masthead picture of sunset in Alaska

Getting Started; How I ended up Towing

The Tug WESTERN TITAN, my current ride.
The WESTERN TITAN is my current ride.

Before Towing

Having grown up around boats and the water, I guess it's not too surprising that I ended up working and making my living on it. When I was in high school, I went to work on a fishing boat for my last summer vacation. I got a job on a purse seiner and went to Southeast Alaska. It was quite a summer, and when I finished school the following year, I got a job on another "seiner" fishing in the San Jaun Islands in the summer, and Puget Sound in the fall. Then I had gone out the Alaska Peninsula fishing. I loved fishing, but the industry was changing from what it had been when I was growing up, and dreamed of being a fisherman. I stayed in fishing for a number of years, but felt that I needed to find another direction to go.

Getting Started

Back then getting a job on a tugboat was very hard. You had to have a "Z-card" to get a job, and you had to have a job to get the card. Perplexing! I met the Captain of a tug that worked out in western Alaska mostly, and he was looking for a deckhand. I wasn't what he was looking for though, because I didn't have a Z-card and hadn't worked on tugs before. But, He liked that I had been "out west" and took a chance. He gave me a spot on the next trip to see if I could cut it. So I made my first tow on the Boyer Towing Co. tug MAIA H, and ended up going to Nome Alaska. Well, it worked out. After more than 20 years; I'm still out towing, looking over my shoulder to see what troubles me.

Boyer Towing's Tug MAIA H
Passing Boyer Towing's Tug MAIA H south of Ketchikan Alaska April 2009. The MAIA H is the first tug I worked on.

I worked at Boyer for two years. At the end of the second year, my grandmother passed away over Thanksgiving while I was out on a the boat towing. I was very close to my grandmother, and it was a very difficult event for me to have been gone during such an important time. I quit Boyer making up my mind that I was going to try to have a normal life on shore. I lasted about a year.

"The Rest of the Story"

I realized that I was a boat guy and would have to learn to live with it. Some people are meant for the real world and some aren't. I needed to decide where I was going to go. When I was at Boyer I remembered seeing these brightly colored tugs around. One thing that stood out in my mind was that they were usually passing someone, not the other way around. They had a smaller crew than most of the other tugs, and that made for talk. But they always looked good and well cared for.

There was also this rumor that they didn't have a cook, like a real tug is suppose to have. They had a bunch of freezers full of microwave meals and if you were hungry, you heated one up for yourself. Now on a tug, one of the most important positions is the cook. They have a huge influence on the crew and moral. If the cook is bad the boat suffers. The thought of not having a cook was amazing. So went in and bugged them until they hired me. The company was Western Towboat Co..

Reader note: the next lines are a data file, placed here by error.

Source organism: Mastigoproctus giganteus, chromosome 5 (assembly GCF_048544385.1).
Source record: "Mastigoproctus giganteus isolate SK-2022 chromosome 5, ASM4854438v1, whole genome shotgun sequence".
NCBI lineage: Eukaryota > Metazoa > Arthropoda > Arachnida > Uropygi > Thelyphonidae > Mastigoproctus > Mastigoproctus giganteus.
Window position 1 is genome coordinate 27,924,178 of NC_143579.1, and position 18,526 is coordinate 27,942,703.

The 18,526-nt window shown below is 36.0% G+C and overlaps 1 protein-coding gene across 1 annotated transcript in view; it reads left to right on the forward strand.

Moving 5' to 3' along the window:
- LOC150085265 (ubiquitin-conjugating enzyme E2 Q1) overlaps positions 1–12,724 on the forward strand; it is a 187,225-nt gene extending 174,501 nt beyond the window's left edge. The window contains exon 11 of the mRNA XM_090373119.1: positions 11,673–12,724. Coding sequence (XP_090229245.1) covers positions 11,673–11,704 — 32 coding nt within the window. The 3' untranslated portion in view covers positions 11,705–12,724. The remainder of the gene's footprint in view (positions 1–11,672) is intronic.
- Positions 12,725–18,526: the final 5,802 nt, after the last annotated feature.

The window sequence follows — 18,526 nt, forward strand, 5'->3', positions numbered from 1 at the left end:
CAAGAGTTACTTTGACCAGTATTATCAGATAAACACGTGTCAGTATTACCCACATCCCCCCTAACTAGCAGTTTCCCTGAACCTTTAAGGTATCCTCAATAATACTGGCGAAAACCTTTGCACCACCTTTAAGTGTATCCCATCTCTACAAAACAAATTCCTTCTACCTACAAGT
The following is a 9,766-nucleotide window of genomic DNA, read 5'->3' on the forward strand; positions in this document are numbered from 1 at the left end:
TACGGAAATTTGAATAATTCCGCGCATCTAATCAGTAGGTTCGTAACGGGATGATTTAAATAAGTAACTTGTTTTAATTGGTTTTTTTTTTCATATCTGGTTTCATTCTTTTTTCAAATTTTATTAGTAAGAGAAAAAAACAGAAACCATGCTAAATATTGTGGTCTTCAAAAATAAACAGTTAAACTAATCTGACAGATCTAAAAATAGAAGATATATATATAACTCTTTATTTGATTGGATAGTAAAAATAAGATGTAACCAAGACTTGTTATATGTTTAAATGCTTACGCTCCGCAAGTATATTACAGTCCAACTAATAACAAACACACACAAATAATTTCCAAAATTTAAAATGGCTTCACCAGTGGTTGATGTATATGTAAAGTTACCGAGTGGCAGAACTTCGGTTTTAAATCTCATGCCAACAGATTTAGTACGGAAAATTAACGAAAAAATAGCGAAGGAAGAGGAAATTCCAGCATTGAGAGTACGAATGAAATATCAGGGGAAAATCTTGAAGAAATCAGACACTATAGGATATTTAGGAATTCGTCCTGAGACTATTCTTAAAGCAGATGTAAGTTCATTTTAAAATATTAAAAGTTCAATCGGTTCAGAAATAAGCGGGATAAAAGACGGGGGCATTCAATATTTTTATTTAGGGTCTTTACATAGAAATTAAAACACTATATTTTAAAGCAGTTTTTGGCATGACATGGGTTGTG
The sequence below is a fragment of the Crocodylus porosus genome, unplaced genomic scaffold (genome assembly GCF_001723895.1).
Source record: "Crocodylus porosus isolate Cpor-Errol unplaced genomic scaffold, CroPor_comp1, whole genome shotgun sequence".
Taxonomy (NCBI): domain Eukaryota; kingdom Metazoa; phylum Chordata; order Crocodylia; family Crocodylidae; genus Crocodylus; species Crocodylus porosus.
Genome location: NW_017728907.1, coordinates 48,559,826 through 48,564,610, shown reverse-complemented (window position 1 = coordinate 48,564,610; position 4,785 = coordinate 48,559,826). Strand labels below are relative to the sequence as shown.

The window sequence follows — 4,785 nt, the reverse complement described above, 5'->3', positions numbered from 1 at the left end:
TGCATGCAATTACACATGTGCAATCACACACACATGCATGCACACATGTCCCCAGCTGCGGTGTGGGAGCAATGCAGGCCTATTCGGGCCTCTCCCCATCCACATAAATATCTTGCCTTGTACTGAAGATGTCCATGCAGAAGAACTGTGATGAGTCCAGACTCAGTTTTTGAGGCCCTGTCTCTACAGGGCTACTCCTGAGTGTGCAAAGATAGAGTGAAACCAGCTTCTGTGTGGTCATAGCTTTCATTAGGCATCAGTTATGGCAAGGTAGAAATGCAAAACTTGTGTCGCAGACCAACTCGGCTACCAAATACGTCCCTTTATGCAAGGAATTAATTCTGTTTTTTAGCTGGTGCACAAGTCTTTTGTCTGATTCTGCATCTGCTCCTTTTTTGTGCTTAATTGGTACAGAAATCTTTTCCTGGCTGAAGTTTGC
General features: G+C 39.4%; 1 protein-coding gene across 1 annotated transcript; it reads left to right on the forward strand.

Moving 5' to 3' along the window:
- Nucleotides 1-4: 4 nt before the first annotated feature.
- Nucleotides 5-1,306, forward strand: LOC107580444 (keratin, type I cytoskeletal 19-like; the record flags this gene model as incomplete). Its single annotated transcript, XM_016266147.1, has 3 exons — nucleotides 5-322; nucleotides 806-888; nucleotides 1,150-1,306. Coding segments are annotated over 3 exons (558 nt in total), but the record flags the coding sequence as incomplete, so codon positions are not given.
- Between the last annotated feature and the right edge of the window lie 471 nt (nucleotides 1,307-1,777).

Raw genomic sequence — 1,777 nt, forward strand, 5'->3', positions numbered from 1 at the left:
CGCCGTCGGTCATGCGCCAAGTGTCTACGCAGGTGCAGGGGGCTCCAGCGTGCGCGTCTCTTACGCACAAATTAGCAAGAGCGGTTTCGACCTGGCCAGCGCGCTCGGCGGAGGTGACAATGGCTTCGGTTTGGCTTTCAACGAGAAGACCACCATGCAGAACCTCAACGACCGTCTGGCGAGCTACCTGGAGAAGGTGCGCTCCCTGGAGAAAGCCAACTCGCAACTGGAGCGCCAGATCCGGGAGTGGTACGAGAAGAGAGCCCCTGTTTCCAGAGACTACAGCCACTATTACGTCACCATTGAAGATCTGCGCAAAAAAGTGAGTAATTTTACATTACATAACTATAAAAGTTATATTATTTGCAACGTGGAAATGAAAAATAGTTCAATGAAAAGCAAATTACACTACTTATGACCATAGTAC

The boats were new. They were all well cared for. There were, and still are some really good cooks (my waist has suffered for it) here. Most importantly, the company had a drive and energy that I wasn't use to seeing. It came from the top, percolating it's way down through the company. Everyone worked hard to do their best. No one wanted to let the others down.

To say that Western Towboat (WTB) is a close, tight knit group is like saying that the Statue of Liberty is a just lawn ornament! When I got on the boat one of the first questions I was asked was who I knew to get the job. For most of it's history, the company hired people that were known and referred by someone already there. I was too dumb to know this, so I kept going into their office and checking to see if there was anything open. I guess that they got tired of pointing to the door and in a weak moment called me. Anyway, I was asked so many times "who I knew" that it made me a little nervous. At the time I started working there, I think I was about the only walk up in the company. I settled in to the "WTB way" soon enough and started a new chapter in my life.

I started out on deck; but with the time I had put in at Boyer, I was soon able to start working on getting my Merchant Mariners License. Within a year of starting to work at WTB I had my License and was sailing as Mate. I got to do a lot of different types of work. From harbor & assist work, to towing sand & gravel barges, to deck cargo barges with containerized freight, and oil & fuel barges. From Southern California to the Artic Circle and out to Hawaii, I've got to see a bit of water.

Time flew by, and in a desperate moment the company bumped me up to Captain. Since then I've mostly towed petroleum barges (which I'm not too fond of), and containerized freight barges (of which I am). These days I'm a freight guy for the most part, and still at Western Towboat. As of November 2009, I have been at Western for 20 years. At times it's hard to believe that it's been that long and they are still putting up with me.

Working freight at Skagway Alaska
Working a freight barge in Skagway Alaska-April 2009